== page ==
Contractor charged with leaking classified materials on Russian election interference

The documents purportedly detailed Russian hacking before the 2016 election.

ByABC News
June 5, 2017, 10:02 PM

— -- A contractor assigned to a federal government facility in Georgia for work requiring Top Secret security clearance was charged Monday with improperly removing classified materials related to Russian interference in the 2016 presidential election, and then mailing the information to a news outlet.

Reality Leigh Winner, 25, of Augusta, Georgia is accused of printing an intelligence report containing confidential information from her workplace and later sharing the materials with The Intercept, a website best-known for its publication and coverage of leaked documents on government activities provided by Edward Snowden. Winner was arrested at her home Saturday and appeared in federal court Monday in Augusta.

The Intercept published a story Monday detailing a National Security Agency report on Russian meddling that was the subject of the classified intelligence allegedly leaked.

In a release, the Department of Justice notes that Winner was a contractor with Pluribus International Corporation where she worked since mid-February and held a Top Secret clearance.

"On or about May 9, Winner printed and improperly removed classified intelligence reporting, which contained classified national defense information from an intelligence community agency, and unlawfully retained it," reads the Justice Department's release. "Approximately a few days later, Winner unlawfully transmitted by mail the intelligence reporting to an online news outlet."

“Releasing classified material without authorization threatens our nation’s security and undermines public faith in government," said Deputy Attorney General Rod Rosenstein in a statement. Attorney General Jeff Sessions recused himself from all matters related to the election after it emerged he met with the Russian ambassador to the U.S. on at least two occasions last year.

"People who are trusted with classified information and pledge to protect it must be held accountable when they violate that obligation," Rosenstein added.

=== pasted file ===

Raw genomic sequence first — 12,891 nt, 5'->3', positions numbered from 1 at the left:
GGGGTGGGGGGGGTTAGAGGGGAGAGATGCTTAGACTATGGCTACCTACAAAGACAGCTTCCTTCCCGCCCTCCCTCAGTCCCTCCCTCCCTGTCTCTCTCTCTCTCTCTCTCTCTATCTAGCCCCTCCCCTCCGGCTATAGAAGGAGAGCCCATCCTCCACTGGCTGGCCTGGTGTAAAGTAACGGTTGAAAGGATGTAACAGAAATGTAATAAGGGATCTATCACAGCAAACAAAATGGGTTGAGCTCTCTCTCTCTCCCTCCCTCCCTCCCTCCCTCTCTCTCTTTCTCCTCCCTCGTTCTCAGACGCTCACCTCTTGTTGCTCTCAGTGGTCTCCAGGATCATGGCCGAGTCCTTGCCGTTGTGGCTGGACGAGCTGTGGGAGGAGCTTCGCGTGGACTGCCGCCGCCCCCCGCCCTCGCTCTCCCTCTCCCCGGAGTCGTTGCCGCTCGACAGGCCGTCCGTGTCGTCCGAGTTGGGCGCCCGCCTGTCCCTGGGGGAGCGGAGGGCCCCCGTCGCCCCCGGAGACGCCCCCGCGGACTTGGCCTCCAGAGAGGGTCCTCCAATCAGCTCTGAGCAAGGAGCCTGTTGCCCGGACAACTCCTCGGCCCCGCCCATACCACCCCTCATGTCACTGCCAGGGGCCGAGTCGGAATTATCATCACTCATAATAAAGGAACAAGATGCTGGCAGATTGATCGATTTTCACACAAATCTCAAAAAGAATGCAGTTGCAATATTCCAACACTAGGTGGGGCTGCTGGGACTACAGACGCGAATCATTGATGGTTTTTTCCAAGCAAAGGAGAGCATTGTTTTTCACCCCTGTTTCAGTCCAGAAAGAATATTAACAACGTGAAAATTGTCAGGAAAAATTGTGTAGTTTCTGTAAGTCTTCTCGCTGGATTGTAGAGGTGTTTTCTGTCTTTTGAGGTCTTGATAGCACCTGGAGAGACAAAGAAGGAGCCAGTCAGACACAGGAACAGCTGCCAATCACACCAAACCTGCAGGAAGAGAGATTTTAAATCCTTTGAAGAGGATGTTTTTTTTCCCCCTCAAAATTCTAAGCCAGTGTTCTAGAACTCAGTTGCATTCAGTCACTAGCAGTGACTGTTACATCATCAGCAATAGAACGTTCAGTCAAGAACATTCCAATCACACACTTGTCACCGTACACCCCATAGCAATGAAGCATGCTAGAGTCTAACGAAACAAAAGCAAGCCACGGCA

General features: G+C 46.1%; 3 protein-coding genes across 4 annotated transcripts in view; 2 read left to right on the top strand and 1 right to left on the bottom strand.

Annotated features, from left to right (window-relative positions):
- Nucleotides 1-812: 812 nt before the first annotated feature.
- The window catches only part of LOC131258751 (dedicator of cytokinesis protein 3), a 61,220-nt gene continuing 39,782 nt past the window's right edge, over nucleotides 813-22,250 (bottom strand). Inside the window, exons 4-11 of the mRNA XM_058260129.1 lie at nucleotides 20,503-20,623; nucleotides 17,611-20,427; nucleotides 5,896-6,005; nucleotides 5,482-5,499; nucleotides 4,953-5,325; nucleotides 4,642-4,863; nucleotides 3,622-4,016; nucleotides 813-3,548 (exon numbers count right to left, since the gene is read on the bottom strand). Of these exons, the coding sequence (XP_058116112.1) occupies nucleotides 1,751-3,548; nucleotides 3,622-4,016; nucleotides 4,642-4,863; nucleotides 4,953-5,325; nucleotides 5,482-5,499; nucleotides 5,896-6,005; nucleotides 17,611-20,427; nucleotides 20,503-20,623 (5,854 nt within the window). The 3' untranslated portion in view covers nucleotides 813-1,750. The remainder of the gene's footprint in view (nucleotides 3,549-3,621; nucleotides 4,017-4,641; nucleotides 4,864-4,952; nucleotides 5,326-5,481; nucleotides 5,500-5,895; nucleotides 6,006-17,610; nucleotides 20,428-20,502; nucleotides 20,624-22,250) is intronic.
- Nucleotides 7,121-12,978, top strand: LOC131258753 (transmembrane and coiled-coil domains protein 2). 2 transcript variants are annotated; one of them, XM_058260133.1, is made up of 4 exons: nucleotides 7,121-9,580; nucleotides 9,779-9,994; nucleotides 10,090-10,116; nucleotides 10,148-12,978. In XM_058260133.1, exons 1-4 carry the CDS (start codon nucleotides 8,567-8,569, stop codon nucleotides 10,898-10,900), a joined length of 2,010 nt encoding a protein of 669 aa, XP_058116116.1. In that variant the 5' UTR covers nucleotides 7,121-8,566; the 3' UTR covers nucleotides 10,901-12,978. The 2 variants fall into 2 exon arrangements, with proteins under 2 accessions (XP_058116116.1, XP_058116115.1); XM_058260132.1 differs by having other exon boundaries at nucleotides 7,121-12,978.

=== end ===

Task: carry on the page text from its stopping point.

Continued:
Court documents indicate that Winner reached out to The Intercept in March seeking transcripts of a podcast. Just over a week earlier an editor with The Intercept, Glenn Greenwald, claimed on the outlet's podcast that "we still haven't seen any evidence for [Russia's role in the election-related hacks.]"

The Intercept's story contains a redacted, classified NSA document detailing how how Russian hackers infiltrated outside vendors dealing with voter-related information ahead of the 2016 presidential election. The NSA analysis claims "Russian military intelligence executed a cyberattack on at least one U.S. voting software supplier and sent spear-phishing emails to more than 100 local election officials," according to The Intercept.

The story goes on to explain how emails to an election software company that claimed to be from Google attempted to trick employees into opening attachments laced with malware, which may have eventually given the hackers remote control over the vendors' computers. The hackers later tried to spread the operation to local governments, but the NSA is "uncertain about the results of the attack," according to the article.

The FBI conducted a search of Winner's home after she was identified as a subject and a warrant was granted, according to the Justice Department. An affidavit submitted by an investigator on the case explained that the news outlet alerted an intelligence community agency that it was in possession of a classified materials. Winner was singled out after the documents were inspected and a crease noted in the pages, "suggesting they had been printed and hand-carried out of a secured space."

Winner was one of only six individuals determined to have printed the document and the only to be in contact with The Intercept.

Winner then spoke with agents during the search and admitted to printing the information, taking it outside of her workplace "and mailing it from Augusta, Georgia, to the news outlet, which she knew was not authorized to receive or possess the documents."

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